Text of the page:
The Catholic Church is no stranger to the macabre, and holy relics are no exception. One of the most captivating displays of saintly relics within the Church is the severed head of Saint Catherine of Siena.
“We do not worship, we do not adore, for fear that we should bow down to the creature rather than to the Creator, but we venerate the relics of the martyrs in order the better to adore Him whose martyrs they are.” – Saint Jerome
Saint Catherine of Siena was a legendary mystic who is attributed with many miraculous occurrences throughout her short life. She was well known for receiving the stigmata, having divine visions, and even on occasion having the ability to levitate while praying.
Saint Catherine died at the age of 33, and was laid to rest in the cemetery near Santa Maria sopra Minerva church in Rome. However, her devotees couldn’t bear to see her final resting place so far from her hometown. Blessed Raymond of Capua arranged to send her body back to Siena, but had to do so in secret as he didn’t have permission to disperse her remains.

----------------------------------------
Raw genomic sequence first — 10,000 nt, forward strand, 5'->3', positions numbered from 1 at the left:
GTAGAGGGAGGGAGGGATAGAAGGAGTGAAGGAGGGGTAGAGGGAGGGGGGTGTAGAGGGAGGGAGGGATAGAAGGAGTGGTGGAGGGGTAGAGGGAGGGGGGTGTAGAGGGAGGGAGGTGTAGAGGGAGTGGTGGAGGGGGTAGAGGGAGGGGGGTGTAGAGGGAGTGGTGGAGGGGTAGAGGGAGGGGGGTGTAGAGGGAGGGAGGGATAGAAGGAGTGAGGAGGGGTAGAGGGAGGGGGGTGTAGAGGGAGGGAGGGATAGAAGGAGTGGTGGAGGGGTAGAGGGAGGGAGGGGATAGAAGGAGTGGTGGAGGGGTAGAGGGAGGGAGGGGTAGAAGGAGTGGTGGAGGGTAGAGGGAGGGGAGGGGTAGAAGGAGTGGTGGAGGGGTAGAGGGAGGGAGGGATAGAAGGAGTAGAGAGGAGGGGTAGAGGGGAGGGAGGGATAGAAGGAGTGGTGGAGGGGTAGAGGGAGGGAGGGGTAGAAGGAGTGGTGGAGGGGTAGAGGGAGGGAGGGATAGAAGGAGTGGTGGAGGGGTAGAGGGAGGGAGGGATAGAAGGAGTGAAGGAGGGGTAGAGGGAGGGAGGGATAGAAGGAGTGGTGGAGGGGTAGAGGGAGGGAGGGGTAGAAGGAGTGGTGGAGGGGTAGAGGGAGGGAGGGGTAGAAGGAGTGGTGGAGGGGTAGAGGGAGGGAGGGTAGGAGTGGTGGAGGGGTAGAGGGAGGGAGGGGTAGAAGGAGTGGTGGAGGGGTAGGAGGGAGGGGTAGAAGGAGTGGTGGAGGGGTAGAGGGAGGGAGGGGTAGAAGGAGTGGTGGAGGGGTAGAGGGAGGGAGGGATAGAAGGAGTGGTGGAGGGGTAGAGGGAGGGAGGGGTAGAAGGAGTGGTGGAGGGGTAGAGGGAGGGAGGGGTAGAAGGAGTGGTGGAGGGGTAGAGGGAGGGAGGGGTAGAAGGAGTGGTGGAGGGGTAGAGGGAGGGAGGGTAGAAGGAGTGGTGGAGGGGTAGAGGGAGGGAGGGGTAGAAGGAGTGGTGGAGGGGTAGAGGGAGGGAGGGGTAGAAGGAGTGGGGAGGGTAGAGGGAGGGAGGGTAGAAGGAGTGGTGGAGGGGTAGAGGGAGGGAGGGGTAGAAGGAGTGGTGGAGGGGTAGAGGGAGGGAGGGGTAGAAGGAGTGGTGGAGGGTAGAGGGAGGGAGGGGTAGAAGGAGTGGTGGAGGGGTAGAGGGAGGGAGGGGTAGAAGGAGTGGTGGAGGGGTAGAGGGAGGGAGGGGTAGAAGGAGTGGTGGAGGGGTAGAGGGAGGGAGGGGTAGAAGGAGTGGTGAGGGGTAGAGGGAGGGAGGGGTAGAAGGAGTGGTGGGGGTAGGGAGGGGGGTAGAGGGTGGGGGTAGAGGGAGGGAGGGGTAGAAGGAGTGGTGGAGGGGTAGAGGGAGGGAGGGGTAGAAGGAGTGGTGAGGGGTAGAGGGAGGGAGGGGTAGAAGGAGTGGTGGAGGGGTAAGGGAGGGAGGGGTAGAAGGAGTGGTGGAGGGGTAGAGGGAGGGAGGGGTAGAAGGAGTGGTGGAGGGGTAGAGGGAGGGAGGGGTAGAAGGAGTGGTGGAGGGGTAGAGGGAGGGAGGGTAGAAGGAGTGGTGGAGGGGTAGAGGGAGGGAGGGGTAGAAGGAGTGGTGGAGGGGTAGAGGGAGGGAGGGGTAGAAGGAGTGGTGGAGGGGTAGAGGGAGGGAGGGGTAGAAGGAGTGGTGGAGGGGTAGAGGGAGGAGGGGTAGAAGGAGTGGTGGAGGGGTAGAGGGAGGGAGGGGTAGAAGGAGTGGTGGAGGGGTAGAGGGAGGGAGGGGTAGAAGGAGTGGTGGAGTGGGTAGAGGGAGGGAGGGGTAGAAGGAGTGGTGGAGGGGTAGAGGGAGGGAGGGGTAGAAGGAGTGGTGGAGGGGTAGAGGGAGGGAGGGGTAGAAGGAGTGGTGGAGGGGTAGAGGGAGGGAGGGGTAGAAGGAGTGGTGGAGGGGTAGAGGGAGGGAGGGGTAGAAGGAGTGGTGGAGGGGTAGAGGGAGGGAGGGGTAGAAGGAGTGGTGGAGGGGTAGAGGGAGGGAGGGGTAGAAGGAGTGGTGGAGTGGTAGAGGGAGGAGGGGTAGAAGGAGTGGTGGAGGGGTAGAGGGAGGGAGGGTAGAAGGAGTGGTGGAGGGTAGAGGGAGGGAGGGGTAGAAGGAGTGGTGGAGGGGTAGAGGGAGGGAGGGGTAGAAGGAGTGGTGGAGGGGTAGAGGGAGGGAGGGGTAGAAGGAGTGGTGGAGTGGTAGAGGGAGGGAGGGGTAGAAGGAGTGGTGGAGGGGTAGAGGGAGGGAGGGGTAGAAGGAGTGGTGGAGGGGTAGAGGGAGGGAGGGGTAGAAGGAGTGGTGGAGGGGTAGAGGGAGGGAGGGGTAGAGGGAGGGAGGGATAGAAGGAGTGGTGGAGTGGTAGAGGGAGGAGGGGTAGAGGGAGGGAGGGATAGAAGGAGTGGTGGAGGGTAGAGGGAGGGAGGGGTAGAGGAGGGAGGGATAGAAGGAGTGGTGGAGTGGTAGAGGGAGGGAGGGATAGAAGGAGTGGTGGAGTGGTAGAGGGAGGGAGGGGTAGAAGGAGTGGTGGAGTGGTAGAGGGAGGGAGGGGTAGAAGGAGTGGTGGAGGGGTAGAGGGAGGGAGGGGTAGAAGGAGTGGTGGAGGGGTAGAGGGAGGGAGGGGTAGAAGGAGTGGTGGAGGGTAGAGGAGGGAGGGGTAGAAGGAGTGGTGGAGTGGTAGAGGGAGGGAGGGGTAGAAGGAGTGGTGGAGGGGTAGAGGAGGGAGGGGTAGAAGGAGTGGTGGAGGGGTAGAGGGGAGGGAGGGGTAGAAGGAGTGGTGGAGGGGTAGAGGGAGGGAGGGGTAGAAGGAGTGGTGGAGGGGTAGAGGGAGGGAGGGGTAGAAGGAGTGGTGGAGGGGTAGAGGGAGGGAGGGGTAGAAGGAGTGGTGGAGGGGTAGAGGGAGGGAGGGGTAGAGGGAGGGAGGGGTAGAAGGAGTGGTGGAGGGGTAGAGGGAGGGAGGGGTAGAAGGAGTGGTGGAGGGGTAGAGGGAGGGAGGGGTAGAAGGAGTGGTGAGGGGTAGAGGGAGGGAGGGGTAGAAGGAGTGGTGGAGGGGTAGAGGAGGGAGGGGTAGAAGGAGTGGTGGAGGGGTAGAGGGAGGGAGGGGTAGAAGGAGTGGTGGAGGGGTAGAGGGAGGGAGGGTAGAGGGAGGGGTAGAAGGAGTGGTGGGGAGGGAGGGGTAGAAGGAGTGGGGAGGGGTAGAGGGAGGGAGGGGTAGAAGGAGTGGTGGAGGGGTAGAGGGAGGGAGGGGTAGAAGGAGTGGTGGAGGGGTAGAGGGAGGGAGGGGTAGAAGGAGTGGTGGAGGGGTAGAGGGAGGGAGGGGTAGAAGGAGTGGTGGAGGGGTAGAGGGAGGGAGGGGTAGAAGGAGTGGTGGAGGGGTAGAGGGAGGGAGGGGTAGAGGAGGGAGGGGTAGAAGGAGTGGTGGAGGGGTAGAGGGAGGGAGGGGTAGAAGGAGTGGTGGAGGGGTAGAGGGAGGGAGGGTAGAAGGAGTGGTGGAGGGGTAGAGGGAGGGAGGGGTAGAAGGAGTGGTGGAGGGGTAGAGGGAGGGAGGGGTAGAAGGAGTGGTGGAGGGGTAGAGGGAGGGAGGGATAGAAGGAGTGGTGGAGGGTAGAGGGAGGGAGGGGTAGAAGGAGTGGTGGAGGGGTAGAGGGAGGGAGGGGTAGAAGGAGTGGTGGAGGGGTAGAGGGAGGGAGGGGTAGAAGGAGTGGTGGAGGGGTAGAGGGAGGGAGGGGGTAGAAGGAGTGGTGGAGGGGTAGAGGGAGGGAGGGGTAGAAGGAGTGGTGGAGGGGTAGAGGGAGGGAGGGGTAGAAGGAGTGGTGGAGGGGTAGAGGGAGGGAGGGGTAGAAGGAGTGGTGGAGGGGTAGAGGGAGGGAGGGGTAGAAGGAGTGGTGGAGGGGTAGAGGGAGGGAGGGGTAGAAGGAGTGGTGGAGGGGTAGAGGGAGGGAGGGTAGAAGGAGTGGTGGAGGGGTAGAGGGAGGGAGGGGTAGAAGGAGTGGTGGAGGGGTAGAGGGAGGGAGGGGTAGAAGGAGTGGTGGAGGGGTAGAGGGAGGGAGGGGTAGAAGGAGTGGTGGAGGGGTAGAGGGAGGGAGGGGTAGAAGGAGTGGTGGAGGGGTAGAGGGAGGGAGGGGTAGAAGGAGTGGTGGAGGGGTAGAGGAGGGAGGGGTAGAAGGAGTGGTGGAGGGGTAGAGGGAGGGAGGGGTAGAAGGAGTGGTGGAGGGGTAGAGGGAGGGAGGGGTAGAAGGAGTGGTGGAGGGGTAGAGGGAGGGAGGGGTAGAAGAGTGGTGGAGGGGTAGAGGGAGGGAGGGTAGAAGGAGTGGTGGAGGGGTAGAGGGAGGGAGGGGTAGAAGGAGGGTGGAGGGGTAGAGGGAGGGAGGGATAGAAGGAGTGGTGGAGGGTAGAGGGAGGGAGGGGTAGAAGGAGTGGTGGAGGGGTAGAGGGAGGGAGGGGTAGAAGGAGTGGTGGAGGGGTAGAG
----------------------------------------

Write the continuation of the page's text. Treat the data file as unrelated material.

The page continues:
In 1383 when her tomb was being relocated from the cemetery to within the church, Raymond of Capua seized the opportunity. Realizing he would be unable to smuggle an entire body past Roman guards, he arranged for her head to be removed and brought to Siena. Tradition says when her skull was detached, it separated easily as rainwater seeping into the grave sped up decomposition.
According to tradition, just as her head was being carried out of Rome in a paper bag, guards stopped the thieves and demanded to see the contents. They prayed to Saint Catherine of Siena and asked for protection. Miraculously, when the guards looked to see the contents of the suspicious bag, inside they found only rose petals. When the head was delivered to Siena, the rose petals materialized back to Saint Catherine’s head – the reason why she is often depicted with a flower.
Her head was placed in an ornate gilded reliquary within the nave of the Basilica of San Domenico in Siena, where it remains today. When the remains were x-rayed in 1947, they found no vertebrae attached to the base of skull, lending credence to the theory of how it was removed from her body.
Saint Catherine of Siena was canonized by Pope Pius II in 1461. In 1970, she was given the title of she was give title of Doctor of the Church because of her considerable contributions to the church in the 14th century. Today thousands visit Siena ever year to view one of the most macabre relics within the Church.